Having a so-called non-traditional family just got easier – if you’re a mouse. Well, actually it’s still not easy, as you’ll see if you keep reading, but at least it’s doable. Researchers yesterday reported using stem cell technology to create mice with two dads, and no mums, genetically speaking. That is, the mice carried chromosomes from two males, rather than the usual assortment of genetic material from one male and one female.
The study was published online in Biology of Reproduction.
To end up with animals doubly endowed with biological dads but lacking a biological mum, Richard Behringer at the University of Texas M. D. Anderson Cancer Center in Houston and his colleagues started with fibroblasts taken from the fetus of a male mouse, and reprogrammed them into induced pluripotent stem (iPS) cells.
When grown in culture, due to errors in cell division, about 1% of the cells from this line lost their Y chromosomes. Those rare cells containing just the original male mouse’s X chromosome were then injected into blastocyts — early-stage embryos — from normal female mice. The embryos were then transplanted into surrogate mice, who gave birth to female mice with chromosomes coming from the blastocysts and the iPS cells.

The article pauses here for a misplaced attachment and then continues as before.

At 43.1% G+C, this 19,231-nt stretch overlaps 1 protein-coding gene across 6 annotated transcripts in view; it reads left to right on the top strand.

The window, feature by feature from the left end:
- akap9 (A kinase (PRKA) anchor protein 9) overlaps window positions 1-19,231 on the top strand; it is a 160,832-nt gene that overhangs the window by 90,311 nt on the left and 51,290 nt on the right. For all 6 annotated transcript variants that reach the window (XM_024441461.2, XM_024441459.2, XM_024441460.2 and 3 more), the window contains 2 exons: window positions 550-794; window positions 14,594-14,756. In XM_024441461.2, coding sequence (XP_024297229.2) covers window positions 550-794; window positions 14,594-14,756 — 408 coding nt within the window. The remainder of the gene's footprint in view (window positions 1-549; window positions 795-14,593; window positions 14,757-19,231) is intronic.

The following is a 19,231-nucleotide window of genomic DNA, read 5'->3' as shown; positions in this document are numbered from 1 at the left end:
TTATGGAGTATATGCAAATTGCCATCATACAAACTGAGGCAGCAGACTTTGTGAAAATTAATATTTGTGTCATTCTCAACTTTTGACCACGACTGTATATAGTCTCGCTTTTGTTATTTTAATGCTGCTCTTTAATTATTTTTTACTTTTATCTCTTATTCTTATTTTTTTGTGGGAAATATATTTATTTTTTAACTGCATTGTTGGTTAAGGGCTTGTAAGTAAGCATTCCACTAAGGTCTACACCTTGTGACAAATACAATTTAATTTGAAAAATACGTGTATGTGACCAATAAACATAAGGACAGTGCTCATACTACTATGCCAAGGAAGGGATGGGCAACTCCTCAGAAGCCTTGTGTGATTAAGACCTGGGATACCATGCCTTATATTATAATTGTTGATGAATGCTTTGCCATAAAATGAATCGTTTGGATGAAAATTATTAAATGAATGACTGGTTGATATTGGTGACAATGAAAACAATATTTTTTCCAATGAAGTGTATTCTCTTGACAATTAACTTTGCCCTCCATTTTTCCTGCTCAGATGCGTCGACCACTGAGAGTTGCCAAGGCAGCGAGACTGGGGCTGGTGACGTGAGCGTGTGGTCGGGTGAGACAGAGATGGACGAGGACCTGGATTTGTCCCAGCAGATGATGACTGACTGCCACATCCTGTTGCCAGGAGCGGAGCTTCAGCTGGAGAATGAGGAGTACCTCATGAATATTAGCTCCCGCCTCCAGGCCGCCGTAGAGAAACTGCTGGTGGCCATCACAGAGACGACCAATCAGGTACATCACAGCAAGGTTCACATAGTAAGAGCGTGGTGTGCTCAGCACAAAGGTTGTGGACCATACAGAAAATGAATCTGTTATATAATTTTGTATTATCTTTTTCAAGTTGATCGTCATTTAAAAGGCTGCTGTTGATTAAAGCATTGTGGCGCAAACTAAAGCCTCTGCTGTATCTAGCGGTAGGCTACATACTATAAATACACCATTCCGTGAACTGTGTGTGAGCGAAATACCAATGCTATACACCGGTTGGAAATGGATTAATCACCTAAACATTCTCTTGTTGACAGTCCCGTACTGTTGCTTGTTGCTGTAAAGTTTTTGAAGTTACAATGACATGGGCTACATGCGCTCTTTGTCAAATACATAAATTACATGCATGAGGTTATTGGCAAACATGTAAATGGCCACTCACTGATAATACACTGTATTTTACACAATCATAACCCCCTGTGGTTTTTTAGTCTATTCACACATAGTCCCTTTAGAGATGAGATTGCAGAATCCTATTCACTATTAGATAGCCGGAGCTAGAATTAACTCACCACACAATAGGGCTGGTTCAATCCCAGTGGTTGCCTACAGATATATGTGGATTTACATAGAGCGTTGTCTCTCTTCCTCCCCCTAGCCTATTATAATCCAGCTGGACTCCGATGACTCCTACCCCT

These females were chimeras — that is, animals composed of cells from at least two different genetic origins. Since reproductive cells contain only one set of genetic material, some of the chimeras’ eggs contained just the single X chromosome from the original male animals’ iPS cells.
That meant, finally, that when the chimeras mated with a normal male, the DNA would segregate such that some of the offspring would have DNA from those iPS cells and from this lucky new male who got to just have some normal sex. And voila – two dads!
“It has been a weird project, but we wanted to see if it could be done” in mice, Behringer told the Wall Street Journal.
The researchers say the technique could be used to combine traits of two males – for example, in livestock breeding programs. They even claim, optimistically, that someday it might be possible to simplify the protocol and fine-tune iPS cell technology to create offspring from either two fathers or two mothers. The hurdles to applying the technique to humans, though, are extensive — starting from the complexity of the process, the difficulty in translating mouse iPS work to humans, and the need to find a way to avoid the chimera step, which is an ethical minefield.
Image: A chimeric mouse with pups that carry the agouti coat color gene from embryonic stem cells. From NIH.